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Gustafson v. Bolin

United States District Court, D. Minnesota

September 18, 2019

JOSEPH DUANE GUSTAFSON, JR., Petitioner,
v.
WILLIAM BOLIN; and KEITH ELLISON, the Attorney General of the State of Minnesota, Respondents.

          REPORT AND RECOMMENDATION

          ELIZABETH COWAN WRIGHT UNITED STATES MAGISTRATE JUDGE

         “In 2012, a jury found [petitioner] Joseph Duane Gustafson not guilty of one count of second-degree assault and guilty of racketeering, terroristic threats, kidnapping, three counts of controlled-substance offenses, two counts of ineligible person in possession of a firearm, and four counts of theft by swindle.” Gustafson v. State, No. A17-1806, 2018 WL 3520830, at *1 (Minn.Ct.App. July 23, 2018). Gustafson now seeks, through a petition for a writ of habeas corpus, for those convictions to be vacated. The petition is before the Court for review pursuant to Rule 4 of the Rules Governing Section 2254 Cases in the United States District Courts. This Court concludes that Gustafson's petition is untimely and recommends dismissal on that basis.

         Section 2244(d) of Title 28 provides:

(1) A 1-year period of limitation shall apply to an application for a writ of habeas corpus by a person in custody pursuant to the judgment of a State court. The limitation period shall run from the latest of -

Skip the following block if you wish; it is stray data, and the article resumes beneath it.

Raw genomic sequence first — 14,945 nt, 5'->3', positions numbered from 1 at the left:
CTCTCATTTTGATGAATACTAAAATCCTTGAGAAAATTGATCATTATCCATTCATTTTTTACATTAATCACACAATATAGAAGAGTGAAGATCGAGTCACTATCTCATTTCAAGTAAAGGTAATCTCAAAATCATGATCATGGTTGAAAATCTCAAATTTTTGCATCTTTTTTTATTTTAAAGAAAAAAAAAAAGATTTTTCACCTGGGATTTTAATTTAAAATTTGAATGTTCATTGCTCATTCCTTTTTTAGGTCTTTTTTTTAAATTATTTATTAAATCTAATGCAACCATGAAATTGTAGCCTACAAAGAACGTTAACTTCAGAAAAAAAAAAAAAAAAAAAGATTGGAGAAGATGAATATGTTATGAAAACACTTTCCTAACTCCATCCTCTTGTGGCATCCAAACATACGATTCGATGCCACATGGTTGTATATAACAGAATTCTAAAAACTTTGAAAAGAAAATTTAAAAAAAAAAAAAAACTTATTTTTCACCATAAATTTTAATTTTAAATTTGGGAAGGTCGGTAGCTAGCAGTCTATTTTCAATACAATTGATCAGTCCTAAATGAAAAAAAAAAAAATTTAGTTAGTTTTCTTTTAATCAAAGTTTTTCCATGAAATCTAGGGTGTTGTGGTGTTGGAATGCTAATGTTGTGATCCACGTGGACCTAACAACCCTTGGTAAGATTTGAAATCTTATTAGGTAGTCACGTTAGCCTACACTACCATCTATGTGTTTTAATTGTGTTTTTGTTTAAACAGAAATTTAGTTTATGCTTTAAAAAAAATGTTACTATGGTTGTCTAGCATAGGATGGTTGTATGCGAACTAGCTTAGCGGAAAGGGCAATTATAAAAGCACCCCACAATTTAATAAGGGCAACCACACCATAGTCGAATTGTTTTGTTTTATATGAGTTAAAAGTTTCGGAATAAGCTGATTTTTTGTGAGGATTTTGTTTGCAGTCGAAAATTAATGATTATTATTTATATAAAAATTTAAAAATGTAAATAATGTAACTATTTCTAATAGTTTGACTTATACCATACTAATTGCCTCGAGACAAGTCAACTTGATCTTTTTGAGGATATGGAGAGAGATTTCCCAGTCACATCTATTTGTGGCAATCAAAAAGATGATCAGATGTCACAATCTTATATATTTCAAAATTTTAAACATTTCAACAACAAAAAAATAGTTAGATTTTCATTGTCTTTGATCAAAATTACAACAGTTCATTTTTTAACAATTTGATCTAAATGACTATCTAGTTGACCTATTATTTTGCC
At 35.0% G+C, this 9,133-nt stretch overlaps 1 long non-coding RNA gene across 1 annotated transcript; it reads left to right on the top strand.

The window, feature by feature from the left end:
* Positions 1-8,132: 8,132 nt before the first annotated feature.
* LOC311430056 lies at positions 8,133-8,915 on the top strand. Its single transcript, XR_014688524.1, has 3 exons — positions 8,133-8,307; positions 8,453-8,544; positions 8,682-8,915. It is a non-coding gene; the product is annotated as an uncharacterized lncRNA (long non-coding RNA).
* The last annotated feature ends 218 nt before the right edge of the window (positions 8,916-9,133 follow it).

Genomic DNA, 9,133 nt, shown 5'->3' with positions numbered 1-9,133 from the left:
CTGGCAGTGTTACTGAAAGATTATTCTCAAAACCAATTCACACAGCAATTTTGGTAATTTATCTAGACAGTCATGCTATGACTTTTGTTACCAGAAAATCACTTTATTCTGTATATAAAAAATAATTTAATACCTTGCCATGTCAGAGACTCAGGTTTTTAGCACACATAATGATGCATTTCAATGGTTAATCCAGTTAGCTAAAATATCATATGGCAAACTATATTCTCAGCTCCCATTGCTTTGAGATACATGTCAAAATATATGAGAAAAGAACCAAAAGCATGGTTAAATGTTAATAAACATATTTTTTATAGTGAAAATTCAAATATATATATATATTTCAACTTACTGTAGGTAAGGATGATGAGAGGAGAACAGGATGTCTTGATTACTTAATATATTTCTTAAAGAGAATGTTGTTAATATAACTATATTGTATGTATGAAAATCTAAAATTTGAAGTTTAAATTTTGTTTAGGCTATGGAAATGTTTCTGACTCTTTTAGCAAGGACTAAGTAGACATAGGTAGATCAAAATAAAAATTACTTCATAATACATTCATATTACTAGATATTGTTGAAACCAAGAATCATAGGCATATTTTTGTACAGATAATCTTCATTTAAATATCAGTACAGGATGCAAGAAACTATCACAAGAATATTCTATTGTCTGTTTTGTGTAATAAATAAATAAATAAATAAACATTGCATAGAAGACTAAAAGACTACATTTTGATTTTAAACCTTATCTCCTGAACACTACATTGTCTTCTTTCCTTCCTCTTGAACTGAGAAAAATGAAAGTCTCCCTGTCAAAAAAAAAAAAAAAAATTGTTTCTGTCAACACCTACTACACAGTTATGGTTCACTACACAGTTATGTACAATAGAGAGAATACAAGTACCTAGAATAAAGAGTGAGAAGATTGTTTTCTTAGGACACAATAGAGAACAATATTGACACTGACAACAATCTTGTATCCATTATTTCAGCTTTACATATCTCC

(A) the date on which the judgment became final by the conclusion of direct review or the expiration of the time for seeking such review;
(B) the date on which the impediment to filing an application created by State action in violation of the Constitution or laws of the United States is removed, if the applicant was prevented from filing by such State action;
(C) the date on which the constitutional right asserted was initially recognized by the Supreme Court, if the right has been newly recognized by the Supreme Court and made retroactively applicable to cases on collateral review; or
(D) the date on which the factual predicate of the claim or claims presented could have been discovered through the exercise of due diligence.
(2) The time during which a properly filed application for State post-conviction or other collateral review with respect to the pertinent judgment or claim is pending shall not be counted toward any period of limitation under this subsection.

         Put another way, the limitations period for a habeas petitioner seeking to challenge a state court judgment begins from the latest of the four possible dates identified in § 2244(d)(1). A habeas petition is untimely if filed more than one year after those dates, with time during which a state-court petition for postconviction relief is pending excluded from the calculation.

         Of the four possible starting dates provided by § 2244(d)(1), only the first - “the date on which the judgment became final by the conclusion of direct review or the expiration of the time for seeking such review, ” 28 U.S.C. § 2244(d)(1)(A) - is relevant in Gustafson's case. Gustafson does not allege that the State of Minnesota has ever impeded his ability to seek habeas corpus relief. None of Gustafson's claims relies upon a newly recognized constitutional right. And the factual predicates of Gustafson's claims were known to him at the time of his trial - that is, before his conviction became final.[1]